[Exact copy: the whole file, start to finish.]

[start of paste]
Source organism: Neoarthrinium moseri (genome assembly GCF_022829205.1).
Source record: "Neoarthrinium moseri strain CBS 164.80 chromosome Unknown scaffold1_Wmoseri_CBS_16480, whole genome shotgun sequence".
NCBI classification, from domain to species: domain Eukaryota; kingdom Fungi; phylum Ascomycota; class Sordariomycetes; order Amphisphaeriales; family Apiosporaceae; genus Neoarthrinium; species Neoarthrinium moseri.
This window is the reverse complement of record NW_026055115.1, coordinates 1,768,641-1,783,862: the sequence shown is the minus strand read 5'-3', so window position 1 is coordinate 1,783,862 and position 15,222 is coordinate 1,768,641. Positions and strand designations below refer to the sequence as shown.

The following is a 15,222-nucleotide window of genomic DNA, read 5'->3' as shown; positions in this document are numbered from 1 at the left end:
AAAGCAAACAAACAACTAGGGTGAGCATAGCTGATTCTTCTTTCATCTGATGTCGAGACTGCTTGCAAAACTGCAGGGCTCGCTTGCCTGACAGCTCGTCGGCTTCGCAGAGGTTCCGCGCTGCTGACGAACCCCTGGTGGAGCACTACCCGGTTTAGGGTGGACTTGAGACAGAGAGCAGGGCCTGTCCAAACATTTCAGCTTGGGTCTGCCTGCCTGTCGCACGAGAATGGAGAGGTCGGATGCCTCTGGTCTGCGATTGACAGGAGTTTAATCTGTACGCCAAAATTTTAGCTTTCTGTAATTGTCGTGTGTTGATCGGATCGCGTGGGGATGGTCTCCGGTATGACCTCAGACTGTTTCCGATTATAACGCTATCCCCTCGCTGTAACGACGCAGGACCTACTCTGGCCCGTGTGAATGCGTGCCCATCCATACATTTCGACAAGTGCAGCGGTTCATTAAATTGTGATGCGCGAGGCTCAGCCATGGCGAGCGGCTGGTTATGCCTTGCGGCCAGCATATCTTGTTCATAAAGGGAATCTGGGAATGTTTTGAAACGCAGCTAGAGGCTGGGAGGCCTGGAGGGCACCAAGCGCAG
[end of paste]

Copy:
Source organism: Neoarthrinium moseri (genome assembly GCF_022829205.1).
Source record: "Neoarthrinium moseri strain CBS 164.80 chromosome Unknown scaffold1_Wmoseri_CBS_16480, whole genome shotgun sequence".
NCBI classification, from domain to species: domain Eukaryota; kingdom Fungi; phylum Ascomycota; class Sordariomycetes; order Amphisphaeriales; family Apiosporaceae; genus Neoarthrinium; species Neoarthrinium moseri.
This window is the reverse complement of record NW_026055115.1, coordinates 1,768,641-1,783,862: the sequence shown is the minus strand read 5'-3', so window position 1 is coordinate 1,783,862 and position 15,222 is coordinate 1,768,641. Positions and strand designations below refer to the sequence as shown.

The following is a 15,222-nucleotide window of genomic DNA, read 5'->3' as shown; positions in this document are numbered from 1 at the left end:
AAAGCAAACAAACAACTAGGGTGAGCATAGCTGATTCTTCTTTCATCTGATGTCGAGACTGCTTGCAAAACTGCAGGGCTCGCTTGCCTGACAGCTCGTCGGCTTCGCAGAGGTTCCGCGCTGCTGACGAACCCCTGGTGGAGCACTACCCGGTTTAGGGTGGACTTGAGACAGAGAGCAGGGCCTGTCCAAACATTTCAGCTTGGGTCTGCCTGCCTGTCGCACGAGAATGGAGAGGTCGGATGCCTCTGGTCTGCGATTGACAGGAGTTTAATCTGTACGCCAAAATTTTAGCTTTCTGTAATTGTCGTGTGTTGATCGGATCGCGTGGGGATGGTCTCCGGTATGACCTCAGACTGTTTCCGATTATAACGCTATCCCCTCGCTGTAACGACGCAGGACCTACTCTGGCCCGTGTGAATGCGTGCCCATCCATACATTTCGACAAGTGCAGCGGTTCATTAAATTGTGATGCGCGAGGCTCAGCCATGGCGAGCGGCTGGTTATGCCTTGCGGCCAGCATATCTTGTTCATAAAGGGAATCTGGGAATGTTTTGAAACGCAGCTAGAGGCTGGGAGGCCTGGAGGGCACCAAGCGCAG